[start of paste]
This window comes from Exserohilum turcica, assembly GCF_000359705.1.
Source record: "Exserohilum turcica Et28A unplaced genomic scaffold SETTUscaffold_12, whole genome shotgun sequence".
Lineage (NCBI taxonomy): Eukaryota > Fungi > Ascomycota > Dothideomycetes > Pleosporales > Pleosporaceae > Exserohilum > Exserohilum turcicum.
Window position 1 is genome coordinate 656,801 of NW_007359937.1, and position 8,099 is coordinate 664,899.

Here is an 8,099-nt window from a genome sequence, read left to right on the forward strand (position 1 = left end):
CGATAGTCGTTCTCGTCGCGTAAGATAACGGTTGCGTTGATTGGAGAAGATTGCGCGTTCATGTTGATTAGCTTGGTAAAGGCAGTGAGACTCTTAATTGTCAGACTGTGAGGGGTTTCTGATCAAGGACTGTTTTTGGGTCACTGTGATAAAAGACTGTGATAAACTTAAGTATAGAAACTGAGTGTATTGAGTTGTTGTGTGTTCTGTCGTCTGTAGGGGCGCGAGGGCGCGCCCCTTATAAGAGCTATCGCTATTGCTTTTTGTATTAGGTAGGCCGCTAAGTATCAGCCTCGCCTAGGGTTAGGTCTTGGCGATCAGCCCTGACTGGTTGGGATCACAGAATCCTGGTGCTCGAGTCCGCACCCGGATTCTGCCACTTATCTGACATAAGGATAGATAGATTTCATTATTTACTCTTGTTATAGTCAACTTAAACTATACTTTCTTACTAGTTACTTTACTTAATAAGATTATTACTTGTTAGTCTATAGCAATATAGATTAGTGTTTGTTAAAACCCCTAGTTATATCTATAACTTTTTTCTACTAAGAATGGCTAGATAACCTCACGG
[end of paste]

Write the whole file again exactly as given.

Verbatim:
This window comes from Exserohilum turcica, assembly GCF_000359705.1.
Source record: "Exserohilum turcica Et28A unplaced genomic scaffold SETTUscaffold_12, whole genome shotgun sequence".
Lineage (NCBI taxonomy): Eukaryota > Fungi > Ascomycota > Dothideomycetes > Pleosporales > Pleosporaceae > Exserohilum > Exserohilum turcicum.
Window position 1 is genome coordinate 656,801 of NW_007359937.1, and position 8,099 is coordinate 664,899.

Here is an 8,099-nt window from a genome sequence, read left to right on the forward strand (position 1 = left end):
CGATAGTCGTTCTCGTCGCGTAAGATAACGGTTGCGTTGATTGGAGAAGATTGCGCGTTCATGTTGATTAGCTTGGTAAAGGCAGTGAGACTCTTAATTGTCAGACTGTGAGGGGTTTCTGATCAAGGACTGTTTTTGGGTCACTGTGATAAAAGACTGTGATAAACTTAAGTATAGAAACTGAGTGTATTGAGTTGTTGTGTGTTCTGTCGTCTGTAGGGGCGCGAGGGCGCGCCCCTTATAAGAGCTATCGCTATTGCTTTTTGTATTAGGTAGGCCGCTAAGTATCAGCCTCGCCTAGGGTTAGGTCTTGGCGATCAGCCCTGACTGGTTGGGATCACAGAATCCTGGTGCTCGAGTCCGCACCCGGATTCTGCCACTTATCTGACATAAGGATAGATAGATTTCATTATTTACTCTTGTTATAGTCAACTTAAACTATACTTTCTTACTAGTTACTTTACTTAATAAGATTATTACTTGTTAGTCTATAGCAATATAGATTAGTGTTTGTTAAAACCCCTAGTTATATCTATAACTTTTTTCTACTAAGAATGGCTAGATAACCTCACGG